The implementation of the new AML and the revision of six supporting regulations is paving the way to more professional and enhanced anti-monopoly enforcement in China. The SAMR, along with local AMRs, will take an active and even aggressive approach in regulating and penalising monopolistic behaviour. Given that the cost of AML violations has been greatly increased, companies will face an unprecedented compliance challenge.

We expect that industries closely related to people's livelihood, including the platform economy, building materials, pharmaceuticals, public utilities, finance and high technology, will be the key areas of focus for antitrust enforcement in 2023. In addition, companies should be aware of the potential antitrust risks associated with new types of monopolistic practice, such as reverse payment agreements, hub-and-spoke agreements and joint operation agreements, and continually monitor regulation developments in the antitrust field to optimise their business models in line with compliance requirements.

Introduction of AnJie Antitrust/Competition Law Practice

AnJie Law Firm was founded by a group of senior lawyers committed to providing high quality service to international and domestic clients. Headquartered in Beijing, AnJie has been growing rapidly with currently more than 300 professionals and supporting staff in Beijing, Shanghai, Shenzhen office and an associated office in Hong Kong. Our attorneys are trustworthy advisors with years of legal experience in a wide variety of fields, including antitrust, private equity, M&A, intellectual property, employment, insurance, capital market, general corporate, regulatory matters, and high stake litigations or arbitrations. AnJie has quickly established its reputation as an elite law firm in China. AnJie has been consistently recognized as "Recommended Leading Firm" or "Firm of the Year" in major practice areas (e.g. Antitrust/Competition, M&A, Arbitration & Litigation, Intellectual Property, etc.) by Chambers & Partners, ALB, Asialaw, Legal 500 and other renowned ranking institutions.

With four experienced partners supported by about 20 associates, AnJie has one of the largest and most experienced antitrust/anti-unfair competition practice teams in China, consisting of highly experienced partners and senior associates, all of them are graduated from prominent domestic/foreign law schools and most have worked for many years in top international law firms. In addition to strong backgrounds in legal education, some of our antitrust lawyers have also obtained degree in economics. AnJie team members are not only well-versed in competition/anti-monopoly laws, but also have expertise in specific industries.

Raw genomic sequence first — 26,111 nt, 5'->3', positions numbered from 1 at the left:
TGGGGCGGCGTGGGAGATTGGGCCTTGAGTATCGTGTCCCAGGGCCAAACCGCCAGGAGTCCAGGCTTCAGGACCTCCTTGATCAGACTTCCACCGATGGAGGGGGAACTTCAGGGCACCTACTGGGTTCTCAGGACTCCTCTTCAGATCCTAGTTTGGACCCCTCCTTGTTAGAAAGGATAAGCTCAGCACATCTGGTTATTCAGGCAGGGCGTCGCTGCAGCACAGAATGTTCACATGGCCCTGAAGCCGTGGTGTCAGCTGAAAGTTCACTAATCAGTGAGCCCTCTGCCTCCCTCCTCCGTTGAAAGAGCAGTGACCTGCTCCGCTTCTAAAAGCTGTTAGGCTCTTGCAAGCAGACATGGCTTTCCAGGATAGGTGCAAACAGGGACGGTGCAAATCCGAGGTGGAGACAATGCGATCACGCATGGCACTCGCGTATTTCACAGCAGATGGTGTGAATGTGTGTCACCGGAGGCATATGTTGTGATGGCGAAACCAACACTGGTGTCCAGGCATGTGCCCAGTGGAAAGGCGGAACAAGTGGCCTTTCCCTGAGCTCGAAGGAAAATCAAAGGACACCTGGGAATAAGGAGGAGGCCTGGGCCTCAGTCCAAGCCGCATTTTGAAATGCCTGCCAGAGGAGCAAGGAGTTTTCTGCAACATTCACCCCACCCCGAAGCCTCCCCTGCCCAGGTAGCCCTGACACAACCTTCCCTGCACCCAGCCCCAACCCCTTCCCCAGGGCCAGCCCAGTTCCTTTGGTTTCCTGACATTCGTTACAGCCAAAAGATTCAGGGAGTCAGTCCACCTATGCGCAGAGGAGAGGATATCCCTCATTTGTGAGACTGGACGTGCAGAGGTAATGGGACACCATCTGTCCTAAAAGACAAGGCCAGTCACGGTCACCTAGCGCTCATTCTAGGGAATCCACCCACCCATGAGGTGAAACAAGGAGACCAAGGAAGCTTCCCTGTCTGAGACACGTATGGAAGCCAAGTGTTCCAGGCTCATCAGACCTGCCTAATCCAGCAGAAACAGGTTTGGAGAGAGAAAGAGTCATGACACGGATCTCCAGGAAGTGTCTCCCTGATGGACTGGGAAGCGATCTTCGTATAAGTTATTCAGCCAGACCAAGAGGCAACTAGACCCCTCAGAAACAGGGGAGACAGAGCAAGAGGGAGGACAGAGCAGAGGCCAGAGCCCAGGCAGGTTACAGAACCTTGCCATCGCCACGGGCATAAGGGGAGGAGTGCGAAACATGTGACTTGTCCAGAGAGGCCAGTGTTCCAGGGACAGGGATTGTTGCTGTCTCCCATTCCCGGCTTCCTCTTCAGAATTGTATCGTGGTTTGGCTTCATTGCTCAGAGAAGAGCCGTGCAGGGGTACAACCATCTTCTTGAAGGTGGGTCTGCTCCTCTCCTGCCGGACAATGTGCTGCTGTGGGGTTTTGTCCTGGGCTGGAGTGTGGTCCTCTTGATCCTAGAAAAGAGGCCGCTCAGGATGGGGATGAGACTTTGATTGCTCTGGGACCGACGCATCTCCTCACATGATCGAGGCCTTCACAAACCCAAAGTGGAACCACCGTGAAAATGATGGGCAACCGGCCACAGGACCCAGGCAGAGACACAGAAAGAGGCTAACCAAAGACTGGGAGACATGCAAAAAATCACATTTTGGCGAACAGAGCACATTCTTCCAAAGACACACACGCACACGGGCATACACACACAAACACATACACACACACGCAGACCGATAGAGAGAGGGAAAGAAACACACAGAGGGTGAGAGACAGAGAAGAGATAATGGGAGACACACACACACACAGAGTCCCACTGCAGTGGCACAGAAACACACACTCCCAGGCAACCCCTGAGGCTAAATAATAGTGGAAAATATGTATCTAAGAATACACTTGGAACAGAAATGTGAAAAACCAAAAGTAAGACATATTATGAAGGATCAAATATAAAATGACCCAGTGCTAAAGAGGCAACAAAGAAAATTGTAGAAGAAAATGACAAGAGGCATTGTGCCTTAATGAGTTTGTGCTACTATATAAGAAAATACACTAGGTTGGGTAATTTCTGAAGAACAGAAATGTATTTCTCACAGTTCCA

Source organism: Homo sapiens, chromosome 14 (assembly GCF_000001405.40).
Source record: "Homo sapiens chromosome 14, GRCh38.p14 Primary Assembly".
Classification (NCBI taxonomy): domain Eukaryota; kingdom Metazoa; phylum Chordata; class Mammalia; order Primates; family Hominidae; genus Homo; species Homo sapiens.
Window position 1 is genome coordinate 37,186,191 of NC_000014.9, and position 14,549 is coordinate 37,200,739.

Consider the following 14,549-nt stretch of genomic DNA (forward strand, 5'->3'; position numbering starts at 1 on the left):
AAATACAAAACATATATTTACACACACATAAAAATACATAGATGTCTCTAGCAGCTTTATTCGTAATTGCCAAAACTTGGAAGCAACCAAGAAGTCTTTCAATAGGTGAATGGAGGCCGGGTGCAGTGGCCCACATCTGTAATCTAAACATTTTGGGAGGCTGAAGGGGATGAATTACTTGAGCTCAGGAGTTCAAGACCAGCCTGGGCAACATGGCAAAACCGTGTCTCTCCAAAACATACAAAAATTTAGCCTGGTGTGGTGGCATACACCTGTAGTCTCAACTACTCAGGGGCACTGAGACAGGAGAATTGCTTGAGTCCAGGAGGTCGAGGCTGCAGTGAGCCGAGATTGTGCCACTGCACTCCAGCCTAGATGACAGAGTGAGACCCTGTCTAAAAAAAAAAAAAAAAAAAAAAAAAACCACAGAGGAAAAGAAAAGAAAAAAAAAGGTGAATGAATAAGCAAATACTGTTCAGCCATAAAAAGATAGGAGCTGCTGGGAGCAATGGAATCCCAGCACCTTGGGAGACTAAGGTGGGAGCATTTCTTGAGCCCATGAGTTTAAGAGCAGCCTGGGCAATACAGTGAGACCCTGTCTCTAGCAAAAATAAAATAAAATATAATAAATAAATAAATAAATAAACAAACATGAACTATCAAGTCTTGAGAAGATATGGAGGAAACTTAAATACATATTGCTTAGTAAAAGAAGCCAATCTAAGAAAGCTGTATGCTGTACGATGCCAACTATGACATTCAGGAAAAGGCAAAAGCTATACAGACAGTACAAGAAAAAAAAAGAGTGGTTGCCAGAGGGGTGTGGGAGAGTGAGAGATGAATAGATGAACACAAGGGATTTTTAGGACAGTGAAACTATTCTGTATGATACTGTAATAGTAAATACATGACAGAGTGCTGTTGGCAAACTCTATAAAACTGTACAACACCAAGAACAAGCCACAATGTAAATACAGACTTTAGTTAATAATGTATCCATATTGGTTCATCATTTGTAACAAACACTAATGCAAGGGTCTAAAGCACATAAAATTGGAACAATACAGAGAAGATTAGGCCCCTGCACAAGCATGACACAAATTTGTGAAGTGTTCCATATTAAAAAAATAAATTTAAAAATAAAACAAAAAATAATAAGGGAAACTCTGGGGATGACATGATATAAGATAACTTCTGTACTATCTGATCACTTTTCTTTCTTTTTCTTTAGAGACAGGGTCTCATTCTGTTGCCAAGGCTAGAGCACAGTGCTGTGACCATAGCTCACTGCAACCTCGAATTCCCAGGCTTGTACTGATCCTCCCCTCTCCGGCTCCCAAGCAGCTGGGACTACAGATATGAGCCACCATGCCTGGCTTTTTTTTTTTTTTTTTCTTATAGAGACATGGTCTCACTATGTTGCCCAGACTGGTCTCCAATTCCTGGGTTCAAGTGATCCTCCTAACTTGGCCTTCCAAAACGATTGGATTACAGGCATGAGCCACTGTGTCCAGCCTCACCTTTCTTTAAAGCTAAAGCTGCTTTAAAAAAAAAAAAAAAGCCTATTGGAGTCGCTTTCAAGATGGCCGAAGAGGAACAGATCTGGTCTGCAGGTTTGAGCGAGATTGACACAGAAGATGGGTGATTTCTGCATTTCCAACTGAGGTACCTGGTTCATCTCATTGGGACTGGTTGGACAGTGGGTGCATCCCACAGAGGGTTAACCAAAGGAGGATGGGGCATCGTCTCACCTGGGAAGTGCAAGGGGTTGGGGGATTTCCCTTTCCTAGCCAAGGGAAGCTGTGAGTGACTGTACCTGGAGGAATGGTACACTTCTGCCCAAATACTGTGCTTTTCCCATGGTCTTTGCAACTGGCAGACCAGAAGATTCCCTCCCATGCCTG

AnJie's antitrust/anti-unfair competition law practice is widely recognized by many international legal ranking institutions. For example, AnJie was honored as "Leading Competition/Antitrust Law Firm" by Chambers & Partners from 2014 to 2023. AnJie antitrust partners have been frequently honored by Chambers & Partners, Who's Who Legal, Asialaw, Legal500, Global Competition Review and other renowned ranking institutions as "Highly Recommended Leading Antitrust Lawyer" in China and Asia-pacific.

Michael Gu is a founding partner and a principal competition partner of AnJie Broad Law Firm based in Beijing. Prior to forming AnJie Law Firm in 2012, Mr Gu was a principal competition partner of another leading PRC firm. Mr Gu also spent five years at the competition practices of Linklaters and Allen & Overy. He is among the few top practitioners in China who can provide clients with a full range of cutting-edge legal advice on all types of antitrust matters in China, covering merger filings, antitrust investigations, antitrust civil litigations and compliance audit and trainings.